|Starring||Daniel Craig, Rooney Mara, Christopher Plummer, Stellan Skarsgård|
|Release||20 DEC (US) 26 DEC (UK) Certificate 18|
Aside from a frankly manic opening credit sequence – set to Trent Reznor's take on Led Zeppelin's Immigrant Song - which plays like Francis Bacon and HR Giger shared a nightmare and then had it storyboarded by Satan, there's very little here to suggest 'Hollywood' or even 'big budget'. No, instead of flashy camera tricks and neat visual imagery, Fincher just washes out the colour to match the snowy Swedish scenery, contrasts it with (appropriately) inky black and simply lets Larsson's intriguing story do all the work.
All of the actors involved are, typically for a Fincher film, perfectly cast, with Daniel Craig proving to be a better fit for the role of the studious lothario Mikael Blomkvist than the original's Michael Nyqvist. All eyes are, however, rightfully on Rooney Mara as the film's titular Lisbeth Salander, who is surely one of the most irrepressibly fascinating characters conjured up in the last decade. With the role providing a Hollywood calling card for Noomi Rapace in the original, it had seemed impossible to imagine anyone else taking the part, but Mara sells the character just as perfectly.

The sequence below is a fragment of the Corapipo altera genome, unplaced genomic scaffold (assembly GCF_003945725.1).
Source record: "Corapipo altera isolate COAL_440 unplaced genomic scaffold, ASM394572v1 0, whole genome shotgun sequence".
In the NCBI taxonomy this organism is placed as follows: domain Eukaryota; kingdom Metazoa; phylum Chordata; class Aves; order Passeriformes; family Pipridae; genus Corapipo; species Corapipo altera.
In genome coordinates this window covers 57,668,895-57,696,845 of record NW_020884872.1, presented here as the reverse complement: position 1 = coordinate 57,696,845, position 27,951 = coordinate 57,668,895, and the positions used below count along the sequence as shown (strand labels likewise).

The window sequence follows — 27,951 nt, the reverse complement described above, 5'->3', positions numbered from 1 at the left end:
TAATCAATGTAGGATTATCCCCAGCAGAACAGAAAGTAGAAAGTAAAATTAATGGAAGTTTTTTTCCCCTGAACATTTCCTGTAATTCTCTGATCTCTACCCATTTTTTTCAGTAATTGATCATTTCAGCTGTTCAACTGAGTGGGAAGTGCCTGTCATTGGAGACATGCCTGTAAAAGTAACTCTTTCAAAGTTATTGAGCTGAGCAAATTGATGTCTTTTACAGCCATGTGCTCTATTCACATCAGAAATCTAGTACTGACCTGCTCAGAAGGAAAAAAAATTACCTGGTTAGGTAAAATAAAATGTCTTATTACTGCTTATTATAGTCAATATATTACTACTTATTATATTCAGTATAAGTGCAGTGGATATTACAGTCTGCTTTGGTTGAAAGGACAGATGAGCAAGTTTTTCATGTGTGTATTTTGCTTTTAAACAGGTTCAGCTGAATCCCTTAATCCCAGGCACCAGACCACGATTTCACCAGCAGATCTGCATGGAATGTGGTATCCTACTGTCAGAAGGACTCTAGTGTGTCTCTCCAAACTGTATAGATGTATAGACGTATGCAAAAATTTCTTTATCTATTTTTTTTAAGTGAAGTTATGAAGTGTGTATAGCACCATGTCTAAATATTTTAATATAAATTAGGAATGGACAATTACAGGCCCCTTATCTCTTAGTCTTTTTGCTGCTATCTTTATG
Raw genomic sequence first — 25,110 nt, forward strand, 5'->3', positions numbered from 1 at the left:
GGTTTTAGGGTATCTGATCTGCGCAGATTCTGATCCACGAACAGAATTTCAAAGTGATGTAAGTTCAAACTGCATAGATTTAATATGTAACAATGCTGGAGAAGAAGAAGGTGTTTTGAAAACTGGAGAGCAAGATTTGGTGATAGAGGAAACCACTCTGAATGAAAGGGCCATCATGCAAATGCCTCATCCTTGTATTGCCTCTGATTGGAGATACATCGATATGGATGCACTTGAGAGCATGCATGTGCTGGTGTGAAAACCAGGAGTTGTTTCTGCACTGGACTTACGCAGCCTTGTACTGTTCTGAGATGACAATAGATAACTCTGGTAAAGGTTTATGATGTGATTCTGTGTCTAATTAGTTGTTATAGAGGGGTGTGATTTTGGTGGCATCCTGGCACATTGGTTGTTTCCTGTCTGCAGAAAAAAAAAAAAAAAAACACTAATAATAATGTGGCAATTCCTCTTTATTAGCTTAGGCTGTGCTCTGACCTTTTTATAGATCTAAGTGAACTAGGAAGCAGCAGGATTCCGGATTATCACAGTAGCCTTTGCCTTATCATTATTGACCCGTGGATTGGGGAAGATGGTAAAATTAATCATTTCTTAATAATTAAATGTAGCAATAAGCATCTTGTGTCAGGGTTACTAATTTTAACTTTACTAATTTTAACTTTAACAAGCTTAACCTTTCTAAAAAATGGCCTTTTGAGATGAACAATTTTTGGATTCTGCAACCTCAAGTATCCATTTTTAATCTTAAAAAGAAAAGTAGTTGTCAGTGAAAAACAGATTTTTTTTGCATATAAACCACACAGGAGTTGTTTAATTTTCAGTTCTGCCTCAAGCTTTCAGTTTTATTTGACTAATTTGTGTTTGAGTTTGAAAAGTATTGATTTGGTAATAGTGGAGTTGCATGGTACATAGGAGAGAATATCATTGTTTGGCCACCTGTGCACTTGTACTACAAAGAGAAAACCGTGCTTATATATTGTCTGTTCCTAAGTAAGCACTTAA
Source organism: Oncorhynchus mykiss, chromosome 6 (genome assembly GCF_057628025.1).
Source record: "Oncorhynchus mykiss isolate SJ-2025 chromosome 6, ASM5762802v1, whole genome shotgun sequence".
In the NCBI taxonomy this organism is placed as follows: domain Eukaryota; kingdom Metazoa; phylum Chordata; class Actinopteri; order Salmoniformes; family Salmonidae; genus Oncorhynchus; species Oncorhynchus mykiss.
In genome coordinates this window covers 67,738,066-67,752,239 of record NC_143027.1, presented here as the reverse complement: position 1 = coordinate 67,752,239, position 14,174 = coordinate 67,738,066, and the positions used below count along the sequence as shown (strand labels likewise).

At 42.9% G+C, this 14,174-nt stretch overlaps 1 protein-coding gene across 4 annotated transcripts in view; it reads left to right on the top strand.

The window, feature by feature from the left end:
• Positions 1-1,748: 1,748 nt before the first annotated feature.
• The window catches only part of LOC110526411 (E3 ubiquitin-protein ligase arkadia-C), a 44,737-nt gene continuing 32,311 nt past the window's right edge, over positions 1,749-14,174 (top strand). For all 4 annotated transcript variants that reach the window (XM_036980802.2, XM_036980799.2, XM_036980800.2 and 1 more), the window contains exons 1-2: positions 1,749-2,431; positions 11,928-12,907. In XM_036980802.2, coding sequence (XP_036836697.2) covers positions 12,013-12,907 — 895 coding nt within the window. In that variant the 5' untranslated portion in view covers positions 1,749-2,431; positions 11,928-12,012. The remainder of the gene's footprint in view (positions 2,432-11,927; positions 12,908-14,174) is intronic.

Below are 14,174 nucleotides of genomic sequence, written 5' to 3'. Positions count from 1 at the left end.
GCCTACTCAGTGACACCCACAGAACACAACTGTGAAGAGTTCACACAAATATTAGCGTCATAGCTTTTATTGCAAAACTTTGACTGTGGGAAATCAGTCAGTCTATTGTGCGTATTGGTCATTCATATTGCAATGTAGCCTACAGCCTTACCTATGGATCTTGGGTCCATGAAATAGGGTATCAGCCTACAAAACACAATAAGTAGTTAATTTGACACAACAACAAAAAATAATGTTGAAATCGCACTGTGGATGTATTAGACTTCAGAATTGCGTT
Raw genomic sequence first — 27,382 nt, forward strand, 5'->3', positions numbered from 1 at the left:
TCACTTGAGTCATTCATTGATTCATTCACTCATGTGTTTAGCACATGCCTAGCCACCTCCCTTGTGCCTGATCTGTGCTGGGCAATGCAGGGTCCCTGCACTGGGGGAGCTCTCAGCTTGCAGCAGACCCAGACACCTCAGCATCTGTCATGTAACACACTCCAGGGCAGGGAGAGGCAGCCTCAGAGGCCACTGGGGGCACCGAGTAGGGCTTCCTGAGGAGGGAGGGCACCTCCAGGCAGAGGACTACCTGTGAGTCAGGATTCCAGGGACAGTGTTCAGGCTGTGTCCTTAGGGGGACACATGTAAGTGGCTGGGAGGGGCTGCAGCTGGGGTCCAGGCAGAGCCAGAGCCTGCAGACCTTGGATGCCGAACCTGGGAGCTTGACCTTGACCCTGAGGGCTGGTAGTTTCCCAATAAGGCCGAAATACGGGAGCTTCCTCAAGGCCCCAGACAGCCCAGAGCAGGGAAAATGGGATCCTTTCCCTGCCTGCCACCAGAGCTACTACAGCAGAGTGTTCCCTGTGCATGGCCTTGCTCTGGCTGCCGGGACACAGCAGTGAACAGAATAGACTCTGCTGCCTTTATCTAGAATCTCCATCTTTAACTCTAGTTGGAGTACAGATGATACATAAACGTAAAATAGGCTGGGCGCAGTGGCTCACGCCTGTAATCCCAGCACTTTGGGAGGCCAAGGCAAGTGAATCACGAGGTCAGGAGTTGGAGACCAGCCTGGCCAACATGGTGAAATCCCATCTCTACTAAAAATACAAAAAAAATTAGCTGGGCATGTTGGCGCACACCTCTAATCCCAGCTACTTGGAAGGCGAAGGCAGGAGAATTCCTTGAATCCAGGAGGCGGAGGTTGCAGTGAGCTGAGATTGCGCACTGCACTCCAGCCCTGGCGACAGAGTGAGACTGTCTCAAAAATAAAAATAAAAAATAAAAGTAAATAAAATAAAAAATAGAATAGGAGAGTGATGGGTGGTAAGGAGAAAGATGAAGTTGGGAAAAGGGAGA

As the sociopath hacker with aggression, shrewdness and mistrust in equal measure, all attention is naturally drawn to Lisbeth in any given scene and Mara not only has the on-screen presence worthy of this burden, but she more than holds her own against her more experienced co-stars. More importantly, she convincingly portrays the more human aspects of Lisbeth's otherwise icy exterior, including a few brief flashes of humour and the more harrowing moments of victimisation following the particularly distressing and brutal scenes of sexual abuse.
Come the end of the film's 158-minute duration, we are privy to an epilogue of sorts that, while feeling a little tacked-on, is actually more in keeping with the novel and adds an extra layer to the relationship between Blomkvist and Salander that should then be explored further in the next two films of the trilogy.
And that's where Fincher can really help Larsson's Millennium trilogy make its mark in movies. While this film is a brilliant, dispassionate rival to the also-brilliant Swedish original, the films that could really use the Fincher treatment are the two sequels to follow. With those two in the bag, we could have another near-perfect film trilogy on our hands.
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